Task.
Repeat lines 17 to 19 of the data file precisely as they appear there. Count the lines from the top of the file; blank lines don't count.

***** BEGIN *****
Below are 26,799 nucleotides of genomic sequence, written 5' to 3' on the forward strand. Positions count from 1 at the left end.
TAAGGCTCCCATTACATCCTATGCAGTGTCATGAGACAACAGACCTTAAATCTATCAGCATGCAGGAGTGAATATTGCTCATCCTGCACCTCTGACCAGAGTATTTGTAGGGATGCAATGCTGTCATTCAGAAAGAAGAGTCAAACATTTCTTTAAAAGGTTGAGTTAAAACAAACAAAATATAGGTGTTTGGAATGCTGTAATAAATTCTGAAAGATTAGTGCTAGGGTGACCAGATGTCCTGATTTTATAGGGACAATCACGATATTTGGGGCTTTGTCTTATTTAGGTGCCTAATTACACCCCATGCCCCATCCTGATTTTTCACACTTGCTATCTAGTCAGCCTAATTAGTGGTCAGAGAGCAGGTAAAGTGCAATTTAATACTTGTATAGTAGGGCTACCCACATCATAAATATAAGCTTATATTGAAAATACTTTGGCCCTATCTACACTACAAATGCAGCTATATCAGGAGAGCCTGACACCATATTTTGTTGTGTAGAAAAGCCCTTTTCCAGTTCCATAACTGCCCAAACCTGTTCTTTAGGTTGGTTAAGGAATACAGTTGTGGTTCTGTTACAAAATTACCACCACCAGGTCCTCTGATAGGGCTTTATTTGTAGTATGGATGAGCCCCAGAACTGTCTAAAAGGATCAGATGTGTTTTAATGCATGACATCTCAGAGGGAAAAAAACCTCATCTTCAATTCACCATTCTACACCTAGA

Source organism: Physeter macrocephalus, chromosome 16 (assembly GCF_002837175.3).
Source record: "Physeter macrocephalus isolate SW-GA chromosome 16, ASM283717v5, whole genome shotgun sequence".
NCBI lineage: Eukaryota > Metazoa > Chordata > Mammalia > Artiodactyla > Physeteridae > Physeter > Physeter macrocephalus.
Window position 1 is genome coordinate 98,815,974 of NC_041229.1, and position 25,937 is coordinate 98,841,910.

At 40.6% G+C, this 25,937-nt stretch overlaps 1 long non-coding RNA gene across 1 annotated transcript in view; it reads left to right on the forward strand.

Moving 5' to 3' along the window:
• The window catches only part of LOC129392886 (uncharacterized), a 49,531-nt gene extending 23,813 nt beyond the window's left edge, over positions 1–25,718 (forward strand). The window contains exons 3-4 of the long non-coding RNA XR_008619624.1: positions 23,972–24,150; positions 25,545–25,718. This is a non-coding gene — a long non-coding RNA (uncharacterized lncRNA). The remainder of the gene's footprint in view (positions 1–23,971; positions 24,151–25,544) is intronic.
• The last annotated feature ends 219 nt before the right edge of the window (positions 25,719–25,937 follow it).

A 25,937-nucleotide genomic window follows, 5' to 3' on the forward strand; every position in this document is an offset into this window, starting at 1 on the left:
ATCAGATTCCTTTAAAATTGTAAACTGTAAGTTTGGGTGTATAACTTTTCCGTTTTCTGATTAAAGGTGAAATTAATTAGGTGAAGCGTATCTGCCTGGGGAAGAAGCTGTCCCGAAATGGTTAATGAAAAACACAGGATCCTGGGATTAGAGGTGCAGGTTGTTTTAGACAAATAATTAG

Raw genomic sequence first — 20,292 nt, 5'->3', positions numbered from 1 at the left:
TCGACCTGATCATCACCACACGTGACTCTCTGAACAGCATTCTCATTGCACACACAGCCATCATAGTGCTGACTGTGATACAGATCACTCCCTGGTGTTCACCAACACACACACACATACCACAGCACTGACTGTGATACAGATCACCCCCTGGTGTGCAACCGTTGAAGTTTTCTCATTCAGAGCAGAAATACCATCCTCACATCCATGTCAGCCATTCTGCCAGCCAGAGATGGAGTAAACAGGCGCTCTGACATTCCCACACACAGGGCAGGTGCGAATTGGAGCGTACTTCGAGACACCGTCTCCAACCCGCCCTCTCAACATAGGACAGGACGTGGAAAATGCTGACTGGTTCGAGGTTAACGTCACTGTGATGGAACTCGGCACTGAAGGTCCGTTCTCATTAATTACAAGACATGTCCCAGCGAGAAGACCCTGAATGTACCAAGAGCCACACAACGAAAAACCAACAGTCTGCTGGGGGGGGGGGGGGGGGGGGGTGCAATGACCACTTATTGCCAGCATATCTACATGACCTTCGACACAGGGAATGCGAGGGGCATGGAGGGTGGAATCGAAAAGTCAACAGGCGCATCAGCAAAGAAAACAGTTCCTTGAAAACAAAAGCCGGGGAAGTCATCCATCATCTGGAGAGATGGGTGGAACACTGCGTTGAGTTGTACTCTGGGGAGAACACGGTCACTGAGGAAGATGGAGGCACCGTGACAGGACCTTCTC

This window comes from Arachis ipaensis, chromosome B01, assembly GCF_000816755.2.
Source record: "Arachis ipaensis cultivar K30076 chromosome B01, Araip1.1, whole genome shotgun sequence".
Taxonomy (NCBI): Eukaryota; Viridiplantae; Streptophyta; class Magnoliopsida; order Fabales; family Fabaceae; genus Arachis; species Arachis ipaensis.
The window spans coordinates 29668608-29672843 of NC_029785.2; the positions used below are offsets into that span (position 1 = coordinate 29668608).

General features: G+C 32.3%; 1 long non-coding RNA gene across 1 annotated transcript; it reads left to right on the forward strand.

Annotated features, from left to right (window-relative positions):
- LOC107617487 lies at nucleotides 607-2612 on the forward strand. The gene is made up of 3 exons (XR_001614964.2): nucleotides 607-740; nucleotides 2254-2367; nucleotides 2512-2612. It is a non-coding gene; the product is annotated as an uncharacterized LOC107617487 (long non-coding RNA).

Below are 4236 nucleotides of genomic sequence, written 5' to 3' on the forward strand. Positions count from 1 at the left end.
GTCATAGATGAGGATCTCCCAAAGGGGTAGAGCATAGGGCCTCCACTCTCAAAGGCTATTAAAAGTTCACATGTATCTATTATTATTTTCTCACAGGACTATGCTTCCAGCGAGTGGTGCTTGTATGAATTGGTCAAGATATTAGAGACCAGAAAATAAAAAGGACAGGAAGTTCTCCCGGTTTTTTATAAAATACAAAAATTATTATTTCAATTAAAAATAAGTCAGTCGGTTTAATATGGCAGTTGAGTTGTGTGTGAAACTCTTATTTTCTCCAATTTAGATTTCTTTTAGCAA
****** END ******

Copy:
Taxonomy (NCBI): Eukaryota; Viridiplantae; Streptophyta; class Magnoliopsida; order Fabales; family Fabaceae; genus Arachis; species Arachis ipaensis.
The window spans coordinates 29668608-29672843 of NC_029785.2; the positions used below are offsets into that span (position 1 = coordinate 29668608).

General features: G+C 32.3%; 1 long non-coding RNA gene across 1 annotated transcript; it reads left to right on the forward strand.